Donald’s recent review of the new TV series The Event got me thinking about the one scene from that show that I watched, which involved a man attempting to go back to his hotel room to see his girlfriend only to discover that there was no record of his ever having stayed in the hotel and no trace of his girlfriend. This triggered a memory of a 15 year-old series that ran for exactly one full season on the fledgling United Paramount Network. The series, called Nowhere Man, starred Bruce Greenwood as a photojournalist whose life is literally erased after seeing something he wasn’t meant to see.

As I remember it, he goes to dinner with his wife, steps away for two minutes to use the restroom, and when he returns, she has disappeared, and nobody will acknowledge she was ever there. And it only gets worse. When he finally does manage to get back to his house, his wife answers the door with another man at her side, and she claims to have no idea who Greenwood is. And so it goes…

This was, hands down, my favorite TV series at the time. In fact, it was one of the only television series I watched in 1995-96. I pretty much religiously tuned into two shows during that year–Nowhere Man and Star Trek: Deep Space Nine. Never missed an episode.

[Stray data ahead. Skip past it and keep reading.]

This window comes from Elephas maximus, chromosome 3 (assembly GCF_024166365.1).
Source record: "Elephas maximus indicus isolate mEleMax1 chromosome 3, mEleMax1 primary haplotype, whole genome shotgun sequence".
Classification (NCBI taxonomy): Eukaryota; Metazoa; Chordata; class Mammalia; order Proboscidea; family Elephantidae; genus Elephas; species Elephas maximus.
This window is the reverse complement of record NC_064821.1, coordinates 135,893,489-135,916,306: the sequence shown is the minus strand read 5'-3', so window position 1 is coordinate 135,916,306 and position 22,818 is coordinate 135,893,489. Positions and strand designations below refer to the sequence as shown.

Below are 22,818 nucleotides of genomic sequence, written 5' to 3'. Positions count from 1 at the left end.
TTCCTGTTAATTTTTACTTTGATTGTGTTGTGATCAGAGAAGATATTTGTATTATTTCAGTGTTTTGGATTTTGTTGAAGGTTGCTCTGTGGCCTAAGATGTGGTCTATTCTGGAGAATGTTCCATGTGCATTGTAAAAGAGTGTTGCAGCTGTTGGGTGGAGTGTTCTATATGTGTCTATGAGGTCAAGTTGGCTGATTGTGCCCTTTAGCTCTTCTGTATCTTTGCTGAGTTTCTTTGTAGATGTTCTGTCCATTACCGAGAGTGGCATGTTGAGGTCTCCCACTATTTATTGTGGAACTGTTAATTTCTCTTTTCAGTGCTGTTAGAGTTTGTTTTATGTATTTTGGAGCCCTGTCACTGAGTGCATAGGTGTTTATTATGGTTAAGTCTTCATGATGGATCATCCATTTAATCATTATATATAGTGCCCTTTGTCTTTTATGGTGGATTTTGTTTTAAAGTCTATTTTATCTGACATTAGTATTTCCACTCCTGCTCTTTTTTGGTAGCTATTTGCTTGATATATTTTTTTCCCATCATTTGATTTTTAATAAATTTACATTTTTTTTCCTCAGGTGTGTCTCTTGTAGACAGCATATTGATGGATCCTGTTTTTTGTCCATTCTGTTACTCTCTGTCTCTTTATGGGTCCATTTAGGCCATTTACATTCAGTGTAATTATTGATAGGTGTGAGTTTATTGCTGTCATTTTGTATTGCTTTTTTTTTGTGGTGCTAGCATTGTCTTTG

I don’t by any means think that every episode was a classic (I remember at least one episode treading into some strange science-fiction territory that felt more like it belonged in the X-Files), but this series handled the constant sense of paranoia possibly better than anything else I’ve ever watched.

I’ve seen it compared to The Prisoner in that it was “too good for television”. I’m not certain I agree with the comparison, since The Prisoner is, to this day, very much “out there”. It continues to be nearly impenetrable (though interesting), even though audiences are far more savvy. Nowhere Man, by contrast, was very accessible, but for some reason, never found a wider audience. It’s clear that Nowhere Man owes much to shows in the vein of The Prisoner, but it also owes a debt to programs like The Twilight Zone and The Fugitive. The major similarity between this show and The Prisoner (apart from, obviously, the major themes of paranoia and isolation) is that it may have been ahead of its time. To be sure, I think Nowhere Man would probably fare better in the post-Lost world.

I just discovered that the complete series (such as it is–a single season with an incomplete a hastily-wrapped-up storyline) has been available on DVD for a few years. I’d love to watch it again to see if it stands the test of time.

YouTube actually has a bunch of episodes, so maybe I’ll watch them sometime. Here’s the first ten minutes of the first episode. Some of the miscellaneous acting is a little iffy, but Greenwood is a reliable actor and a perfect everyman for this series.